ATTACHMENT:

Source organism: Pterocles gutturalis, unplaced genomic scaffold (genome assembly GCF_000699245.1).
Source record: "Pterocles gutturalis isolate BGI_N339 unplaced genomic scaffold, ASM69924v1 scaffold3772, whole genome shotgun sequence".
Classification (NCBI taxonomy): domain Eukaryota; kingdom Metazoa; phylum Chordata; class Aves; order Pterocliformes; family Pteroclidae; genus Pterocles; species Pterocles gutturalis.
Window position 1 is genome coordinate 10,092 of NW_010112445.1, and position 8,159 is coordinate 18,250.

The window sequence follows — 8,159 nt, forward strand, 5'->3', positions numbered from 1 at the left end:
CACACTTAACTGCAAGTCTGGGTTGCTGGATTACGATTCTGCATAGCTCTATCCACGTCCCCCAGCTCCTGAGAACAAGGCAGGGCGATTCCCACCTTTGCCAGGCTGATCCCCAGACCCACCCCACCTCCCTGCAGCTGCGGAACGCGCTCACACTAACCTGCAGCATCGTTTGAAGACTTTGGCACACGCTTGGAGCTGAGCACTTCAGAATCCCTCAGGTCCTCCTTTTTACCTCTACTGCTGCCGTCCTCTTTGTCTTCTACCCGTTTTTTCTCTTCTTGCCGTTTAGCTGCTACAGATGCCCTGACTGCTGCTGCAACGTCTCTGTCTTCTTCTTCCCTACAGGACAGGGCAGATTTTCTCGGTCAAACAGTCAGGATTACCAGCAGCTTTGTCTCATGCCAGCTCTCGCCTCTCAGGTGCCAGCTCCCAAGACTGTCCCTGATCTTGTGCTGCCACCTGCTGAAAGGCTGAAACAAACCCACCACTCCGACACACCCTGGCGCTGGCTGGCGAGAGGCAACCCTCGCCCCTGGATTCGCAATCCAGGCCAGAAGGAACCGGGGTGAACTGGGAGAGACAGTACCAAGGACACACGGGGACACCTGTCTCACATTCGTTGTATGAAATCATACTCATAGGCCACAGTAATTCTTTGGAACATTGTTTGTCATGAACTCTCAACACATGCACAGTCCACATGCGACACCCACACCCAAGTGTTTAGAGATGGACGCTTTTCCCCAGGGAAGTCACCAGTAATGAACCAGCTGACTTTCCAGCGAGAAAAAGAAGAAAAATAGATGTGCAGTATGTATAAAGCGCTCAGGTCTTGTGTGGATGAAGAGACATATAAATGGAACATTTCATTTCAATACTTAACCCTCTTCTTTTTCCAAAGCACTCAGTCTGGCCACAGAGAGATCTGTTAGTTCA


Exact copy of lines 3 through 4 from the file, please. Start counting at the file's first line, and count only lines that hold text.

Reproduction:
Classification (NCBI taxonomy): domain Eukaryota; kingdom Metazoa; phylum Chordata; class Aves; order Pterocliformes; family Pteroclidae; genus Pterocles; species Pterocles gutturalis.
Window position 1 is genome coordinate 10,092 of NW_010112445.1, and position 8,159 is coordinate 18,250.